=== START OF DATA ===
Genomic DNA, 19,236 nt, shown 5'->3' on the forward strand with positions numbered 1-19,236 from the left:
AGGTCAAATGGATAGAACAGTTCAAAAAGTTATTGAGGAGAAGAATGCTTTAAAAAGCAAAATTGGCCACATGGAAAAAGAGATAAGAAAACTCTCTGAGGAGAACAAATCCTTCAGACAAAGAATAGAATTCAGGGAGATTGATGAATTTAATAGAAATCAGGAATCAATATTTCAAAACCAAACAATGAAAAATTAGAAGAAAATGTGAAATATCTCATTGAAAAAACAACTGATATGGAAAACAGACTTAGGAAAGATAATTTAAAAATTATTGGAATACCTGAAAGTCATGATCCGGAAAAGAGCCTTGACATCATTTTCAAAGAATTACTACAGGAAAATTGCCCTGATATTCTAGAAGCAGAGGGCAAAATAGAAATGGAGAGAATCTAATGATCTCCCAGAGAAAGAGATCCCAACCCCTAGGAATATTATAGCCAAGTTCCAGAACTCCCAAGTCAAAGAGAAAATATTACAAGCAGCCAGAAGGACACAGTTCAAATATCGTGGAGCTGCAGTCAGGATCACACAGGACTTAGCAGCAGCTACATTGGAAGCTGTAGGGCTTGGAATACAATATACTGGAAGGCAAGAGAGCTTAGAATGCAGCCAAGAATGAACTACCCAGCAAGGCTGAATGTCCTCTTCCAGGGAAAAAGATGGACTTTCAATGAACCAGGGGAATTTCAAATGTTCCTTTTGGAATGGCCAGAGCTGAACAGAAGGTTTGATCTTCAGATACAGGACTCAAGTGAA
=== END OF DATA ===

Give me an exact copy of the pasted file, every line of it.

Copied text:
Genomic DNA, 19,236 nt, shown 5'->3' on the forward strand with positions numbered 1-19,236 from the left:
AGGTCAAATGGATAGAACAGTTCAAAAAGTTATTGAGGAGAAGAATGCTTTAAAAAGCAAAATTGGCCACATGGAAAAAGAGATAAGAAAACTCTCTGAGGAGAACAAATCCTTCAGACAAAGAATAGAATTCAGGGAGATTGATGAATTTAATAGAAATCAGGAATCAATATTTCAAAACCAAACAATGAAAAATTAGAAGAAAATGTGAAATATCTCATTGAAAAAACAACTGATATGGAAAACAGACTTAGGAAAGATAATTTAAAAATTATTGGAATACCTGAAAGTCATGATCCGGAAAAGAGCCTTGACATCATTTTCAAAGAATTACTACAGGAAAATTGCCCTGATATTCTAGAAGCAGAGGGCAAAATAGAAATGGAGAGAATCTAATGATCTCCCAGAGAAAGAGATCCCAACCCCTAGGAATATTATAGCCAAGTTCCAGAACTCCCAAGTCAAAGAGAAAATATTACAAGCAGCCAGAAGGACACAGTTCAAATATCGTGGAGCTGCAGTCAGGATCACACAGGACTTAGCAGCAGCTACATTGGAAGCTGTAGGGCTTGGAATACAATATACTGGAAGGCAAGAGAGCTTAGAATGCAGCCAAGAATGAACTACCCAGCAAGGCTGAATGTCCTCTTCCAGGGAAAAAGATGGACTTTCAATGAACCAGGGGAATTTCAAATGTTCCTTTTGGAATGGCCAGAGCTGAACAGAAGGTTTGATCTTCAGATACAGGACTCAAGTGAA